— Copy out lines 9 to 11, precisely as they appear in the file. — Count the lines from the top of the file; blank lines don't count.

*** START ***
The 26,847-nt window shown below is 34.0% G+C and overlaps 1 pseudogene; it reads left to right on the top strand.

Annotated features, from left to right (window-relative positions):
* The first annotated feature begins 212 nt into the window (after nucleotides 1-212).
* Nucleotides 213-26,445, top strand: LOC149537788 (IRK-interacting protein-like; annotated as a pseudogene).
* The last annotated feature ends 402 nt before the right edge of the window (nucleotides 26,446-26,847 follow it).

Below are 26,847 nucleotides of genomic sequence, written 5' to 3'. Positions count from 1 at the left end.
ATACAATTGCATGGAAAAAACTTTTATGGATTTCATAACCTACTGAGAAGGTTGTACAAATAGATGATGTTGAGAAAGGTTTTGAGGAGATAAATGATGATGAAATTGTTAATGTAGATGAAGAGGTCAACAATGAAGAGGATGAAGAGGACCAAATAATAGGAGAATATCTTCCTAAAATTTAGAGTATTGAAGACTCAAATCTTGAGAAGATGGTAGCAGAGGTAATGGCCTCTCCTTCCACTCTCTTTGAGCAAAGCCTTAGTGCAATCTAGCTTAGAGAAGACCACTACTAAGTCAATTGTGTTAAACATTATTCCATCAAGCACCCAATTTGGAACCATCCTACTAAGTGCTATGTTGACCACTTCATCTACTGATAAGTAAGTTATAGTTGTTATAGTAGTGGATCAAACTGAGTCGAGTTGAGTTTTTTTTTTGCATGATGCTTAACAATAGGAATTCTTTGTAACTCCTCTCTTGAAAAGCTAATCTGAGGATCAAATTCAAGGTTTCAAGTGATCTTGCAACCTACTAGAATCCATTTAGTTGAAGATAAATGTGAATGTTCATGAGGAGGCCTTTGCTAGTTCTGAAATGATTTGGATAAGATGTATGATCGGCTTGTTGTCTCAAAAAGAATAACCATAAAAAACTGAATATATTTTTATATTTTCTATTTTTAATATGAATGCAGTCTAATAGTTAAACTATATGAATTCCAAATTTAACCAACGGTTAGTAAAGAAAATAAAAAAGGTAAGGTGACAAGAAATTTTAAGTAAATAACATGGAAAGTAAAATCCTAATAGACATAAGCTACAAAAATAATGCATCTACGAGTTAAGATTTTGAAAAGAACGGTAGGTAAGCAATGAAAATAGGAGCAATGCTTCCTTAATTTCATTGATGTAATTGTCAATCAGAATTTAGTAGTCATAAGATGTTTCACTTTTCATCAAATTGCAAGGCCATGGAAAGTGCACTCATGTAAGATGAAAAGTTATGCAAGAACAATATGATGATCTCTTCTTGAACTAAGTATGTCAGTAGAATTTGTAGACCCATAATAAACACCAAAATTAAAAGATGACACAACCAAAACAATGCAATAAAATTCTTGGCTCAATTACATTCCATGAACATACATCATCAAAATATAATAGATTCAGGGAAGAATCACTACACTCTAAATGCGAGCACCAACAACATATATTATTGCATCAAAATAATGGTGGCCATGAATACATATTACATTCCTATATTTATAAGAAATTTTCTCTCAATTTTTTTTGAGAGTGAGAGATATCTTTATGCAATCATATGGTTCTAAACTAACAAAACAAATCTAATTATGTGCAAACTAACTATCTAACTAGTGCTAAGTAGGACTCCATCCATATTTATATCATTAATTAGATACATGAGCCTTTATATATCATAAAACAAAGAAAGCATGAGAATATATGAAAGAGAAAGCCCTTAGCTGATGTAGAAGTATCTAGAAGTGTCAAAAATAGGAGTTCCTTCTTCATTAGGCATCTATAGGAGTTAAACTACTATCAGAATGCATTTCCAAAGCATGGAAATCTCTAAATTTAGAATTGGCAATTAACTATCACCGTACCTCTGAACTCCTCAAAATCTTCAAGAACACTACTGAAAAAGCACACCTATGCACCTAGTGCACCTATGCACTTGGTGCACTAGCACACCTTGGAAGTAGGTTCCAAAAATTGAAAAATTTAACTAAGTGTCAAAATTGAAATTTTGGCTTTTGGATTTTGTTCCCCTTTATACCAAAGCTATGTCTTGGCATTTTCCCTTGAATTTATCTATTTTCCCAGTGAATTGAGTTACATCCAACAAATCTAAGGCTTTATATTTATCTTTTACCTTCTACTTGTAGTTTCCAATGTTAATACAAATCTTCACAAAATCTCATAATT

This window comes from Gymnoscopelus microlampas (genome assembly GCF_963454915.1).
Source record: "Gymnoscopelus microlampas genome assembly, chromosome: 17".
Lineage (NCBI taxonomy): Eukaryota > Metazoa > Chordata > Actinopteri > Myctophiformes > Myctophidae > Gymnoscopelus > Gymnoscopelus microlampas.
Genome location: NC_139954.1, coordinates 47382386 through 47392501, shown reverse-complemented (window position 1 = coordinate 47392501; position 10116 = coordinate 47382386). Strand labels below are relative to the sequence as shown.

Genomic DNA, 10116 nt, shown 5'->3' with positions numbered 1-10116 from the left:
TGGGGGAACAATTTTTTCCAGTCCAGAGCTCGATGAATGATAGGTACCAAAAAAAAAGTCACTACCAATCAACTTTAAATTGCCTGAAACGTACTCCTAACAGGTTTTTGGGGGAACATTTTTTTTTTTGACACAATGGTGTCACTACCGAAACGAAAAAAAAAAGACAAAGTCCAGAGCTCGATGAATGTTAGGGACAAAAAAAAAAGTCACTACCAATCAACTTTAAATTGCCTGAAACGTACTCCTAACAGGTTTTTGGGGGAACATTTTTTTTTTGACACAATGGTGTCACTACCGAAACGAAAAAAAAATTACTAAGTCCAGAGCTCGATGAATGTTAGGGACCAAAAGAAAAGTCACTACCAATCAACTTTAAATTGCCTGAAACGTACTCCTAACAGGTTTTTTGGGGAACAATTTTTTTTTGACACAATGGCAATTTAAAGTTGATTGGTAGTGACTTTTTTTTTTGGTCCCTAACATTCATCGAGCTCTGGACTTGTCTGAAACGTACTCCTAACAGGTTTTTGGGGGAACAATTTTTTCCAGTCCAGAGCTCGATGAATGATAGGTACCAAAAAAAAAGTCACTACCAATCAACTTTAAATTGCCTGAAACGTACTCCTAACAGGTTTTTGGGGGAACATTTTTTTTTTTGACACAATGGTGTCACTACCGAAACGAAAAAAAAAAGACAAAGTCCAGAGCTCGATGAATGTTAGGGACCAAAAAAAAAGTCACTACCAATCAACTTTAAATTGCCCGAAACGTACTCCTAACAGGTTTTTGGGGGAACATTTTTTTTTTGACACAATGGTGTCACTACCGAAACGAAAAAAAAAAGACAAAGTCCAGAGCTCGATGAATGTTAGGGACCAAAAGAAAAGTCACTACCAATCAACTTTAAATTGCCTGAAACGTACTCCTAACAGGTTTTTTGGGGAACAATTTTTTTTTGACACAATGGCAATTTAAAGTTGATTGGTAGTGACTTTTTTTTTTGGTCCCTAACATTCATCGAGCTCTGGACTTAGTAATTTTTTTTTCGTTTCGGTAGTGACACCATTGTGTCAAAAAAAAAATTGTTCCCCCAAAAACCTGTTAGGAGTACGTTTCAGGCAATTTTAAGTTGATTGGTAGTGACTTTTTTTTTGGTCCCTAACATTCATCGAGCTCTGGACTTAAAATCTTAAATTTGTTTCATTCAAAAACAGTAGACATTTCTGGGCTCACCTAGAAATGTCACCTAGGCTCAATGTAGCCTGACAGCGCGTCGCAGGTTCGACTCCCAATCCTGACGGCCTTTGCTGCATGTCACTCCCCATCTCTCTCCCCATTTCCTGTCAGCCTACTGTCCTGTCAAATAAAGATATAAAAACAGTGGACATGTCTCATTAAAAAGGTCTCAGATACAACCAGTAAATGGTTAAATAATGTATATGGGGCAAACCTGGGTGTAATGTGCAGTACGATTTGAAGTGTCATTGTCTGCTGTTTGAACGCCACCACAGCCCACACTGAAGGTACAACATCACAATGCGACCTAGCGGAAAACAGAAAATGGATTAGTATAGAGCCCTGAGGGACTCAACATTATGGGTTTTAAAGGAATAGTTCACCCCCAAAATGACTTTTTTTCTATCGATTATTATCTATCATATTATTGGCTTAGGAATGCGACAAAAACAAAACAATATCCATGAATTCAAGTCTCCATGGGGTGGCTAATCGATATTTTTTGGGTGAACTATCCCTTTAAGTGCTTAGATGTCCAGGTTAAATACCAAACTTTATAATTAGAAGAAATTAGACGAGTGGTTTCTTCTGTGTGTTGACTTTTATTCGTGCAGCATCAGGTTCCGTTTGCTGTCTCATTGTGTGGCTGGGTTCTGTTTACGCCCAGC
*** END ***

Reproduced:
Source record: "Gymnoscopelus microlampas genome assembly, chromosome: 17".
Lineage (NCBI taxonomy): Eukaryota > Metazoa > Chordata > Actinopteri > Myctophiformes > Myctophidae > Gymnoscopelus > Gymnoscopelus microlampas.
Genome location: NC_139954.1, coordinates 47382386 through 47392501, shown reverse-complemented (window position 1 = coordinate 47392501; position 10116 = coordinate 47382386). Strand labels below are relative to the sequence as shown.